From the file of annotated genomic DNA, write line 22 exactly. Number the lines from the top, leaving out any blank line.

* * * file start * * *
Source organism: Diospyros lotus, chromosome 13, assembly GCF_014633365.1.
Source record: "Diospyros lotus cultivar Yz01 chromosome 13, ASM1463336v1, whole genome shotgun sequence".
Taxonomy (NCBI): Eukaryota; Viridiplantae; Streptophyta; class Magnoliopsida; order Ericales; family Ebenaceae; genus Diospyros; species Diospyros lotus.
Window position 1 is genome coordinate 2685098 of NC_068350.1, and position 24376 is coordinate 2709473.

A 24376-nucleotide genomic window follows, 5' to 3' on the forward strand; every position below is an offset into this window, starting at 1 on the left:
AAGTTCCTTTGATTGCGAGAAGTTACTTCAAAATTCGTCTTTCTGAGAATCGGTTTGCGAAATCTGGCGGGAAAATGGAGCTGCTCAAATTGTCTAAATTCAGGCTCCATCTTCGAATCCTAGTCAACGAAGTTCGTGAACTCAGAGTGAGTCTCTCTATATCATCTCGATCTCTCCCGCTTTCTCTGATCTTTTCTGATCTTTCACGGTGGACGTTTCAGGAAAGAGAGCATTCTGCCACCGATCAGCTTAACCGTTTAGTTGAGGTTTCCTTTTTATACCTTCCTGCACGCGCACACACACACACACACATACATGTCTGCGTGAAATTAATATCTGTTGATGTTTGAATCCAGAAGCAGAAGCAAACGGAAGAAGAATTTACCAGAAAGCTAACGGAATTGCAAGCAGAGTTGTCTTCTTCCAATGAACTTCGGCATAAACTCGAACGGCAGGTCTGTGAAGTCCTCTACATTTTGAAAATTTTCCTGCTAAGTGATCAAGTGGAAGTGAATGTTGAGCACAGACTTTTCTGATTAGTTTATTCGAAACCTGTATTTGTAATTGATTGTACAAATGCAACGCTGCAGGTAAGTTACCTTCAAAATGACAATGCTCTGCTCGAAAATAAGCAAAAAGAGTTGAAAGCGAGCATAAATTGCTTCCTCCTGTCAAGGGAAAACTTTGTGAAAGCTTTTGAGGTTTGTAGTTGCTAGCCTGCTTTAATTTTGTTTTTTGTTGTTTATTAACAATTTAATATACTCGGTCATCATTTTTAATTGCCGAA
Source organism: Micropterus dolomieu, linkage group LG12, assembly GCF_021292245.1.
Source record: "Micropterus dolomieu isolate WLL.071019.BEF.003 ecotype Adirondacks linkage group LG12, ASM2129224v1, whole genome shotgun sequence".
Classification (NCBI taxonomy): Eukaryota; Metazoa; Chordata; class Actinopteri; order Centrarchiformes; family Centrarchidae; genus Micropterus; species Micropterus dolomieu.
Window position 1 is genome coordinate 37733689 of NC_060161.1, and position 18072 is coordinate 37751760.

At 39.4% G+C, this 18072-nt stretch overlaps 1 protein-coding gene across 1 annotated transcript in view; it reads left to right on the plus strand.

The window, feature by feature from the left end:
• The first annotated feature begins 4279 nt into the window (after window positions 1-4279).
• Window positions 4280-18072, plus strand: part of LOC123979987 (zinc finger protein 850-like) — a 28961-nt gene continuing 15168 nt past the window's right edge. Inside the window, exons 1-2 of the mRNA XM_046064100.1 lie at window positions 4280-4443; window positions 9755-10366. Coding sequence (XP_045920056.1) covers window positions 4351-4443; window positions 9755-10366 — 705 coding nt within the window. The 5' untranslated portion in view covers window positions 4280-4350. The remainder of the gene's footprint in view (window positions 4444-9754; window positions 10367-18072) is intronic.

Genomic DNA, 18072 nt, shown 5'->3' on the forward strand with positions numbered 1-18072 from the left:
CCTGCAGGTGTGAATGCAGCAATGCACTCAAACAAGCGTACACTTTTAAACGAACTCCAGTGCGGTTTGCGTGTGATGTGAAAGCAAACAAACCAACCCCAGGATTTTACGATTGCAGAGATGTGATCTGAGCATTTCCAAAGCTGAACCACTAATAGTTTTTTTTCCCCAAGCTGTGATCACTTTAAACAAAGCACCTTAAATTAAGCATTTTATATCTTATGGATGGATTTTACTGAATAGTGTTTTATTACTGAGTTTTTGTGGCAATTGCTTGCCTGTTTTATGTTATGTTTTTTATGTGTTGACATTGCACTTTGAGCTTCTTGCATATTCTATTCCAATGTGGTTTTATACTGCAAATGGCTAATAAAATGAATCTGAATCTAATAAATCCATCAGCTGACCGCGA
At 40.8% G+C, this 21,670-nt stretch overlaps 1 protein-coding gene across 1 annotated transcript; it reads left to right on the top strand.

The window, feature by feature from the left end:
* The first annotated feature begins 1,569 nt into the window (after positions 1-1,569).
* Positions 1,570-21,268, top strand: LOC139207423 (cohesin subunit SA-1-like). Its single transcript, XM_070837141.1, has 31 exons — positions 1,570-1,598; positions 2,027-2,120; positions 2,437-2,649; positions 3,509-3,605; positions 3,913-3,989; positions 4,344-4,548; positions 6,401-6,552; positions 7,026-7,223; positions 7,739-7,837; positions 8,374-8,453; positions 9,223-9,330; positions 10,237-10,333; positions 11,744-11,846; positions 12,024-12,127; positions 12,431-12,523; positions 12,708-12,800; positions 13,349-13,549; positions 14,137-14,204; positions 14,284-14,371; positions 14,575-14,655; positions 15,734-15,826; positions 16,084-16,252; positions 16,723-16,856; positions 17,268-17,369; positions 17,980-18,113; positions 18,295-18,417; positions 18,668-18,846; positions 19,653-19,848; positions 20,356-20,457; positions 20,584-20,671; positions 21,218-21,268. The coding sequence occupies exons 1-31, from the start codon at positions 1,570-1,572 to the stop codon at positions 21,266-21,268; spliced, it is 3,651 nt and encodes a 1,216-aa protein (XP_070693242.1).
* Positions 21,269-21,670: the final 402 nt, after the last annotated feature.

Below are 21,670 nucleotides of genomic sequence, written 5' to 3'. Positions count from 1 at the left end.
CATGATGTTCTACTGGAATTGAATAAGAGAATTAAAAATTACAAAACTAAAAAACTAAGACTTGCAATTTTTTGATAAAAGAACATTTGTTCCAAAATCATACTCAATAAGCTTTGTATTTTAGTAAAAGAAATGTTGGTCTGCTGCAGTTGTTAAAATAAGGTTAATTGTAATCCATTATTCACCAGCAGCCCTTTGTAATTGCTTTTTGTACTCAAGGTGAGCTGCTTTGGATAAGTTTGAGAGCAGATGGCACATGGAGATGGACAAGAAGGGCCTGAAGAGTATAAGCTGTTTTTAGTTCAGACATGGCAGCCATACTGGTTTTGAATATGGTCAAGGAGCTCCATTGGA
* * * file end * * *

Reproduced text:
Below are 21,670 nucleotides of genomic sequence, written 5' to 3'. Positions count from 1 at the left end.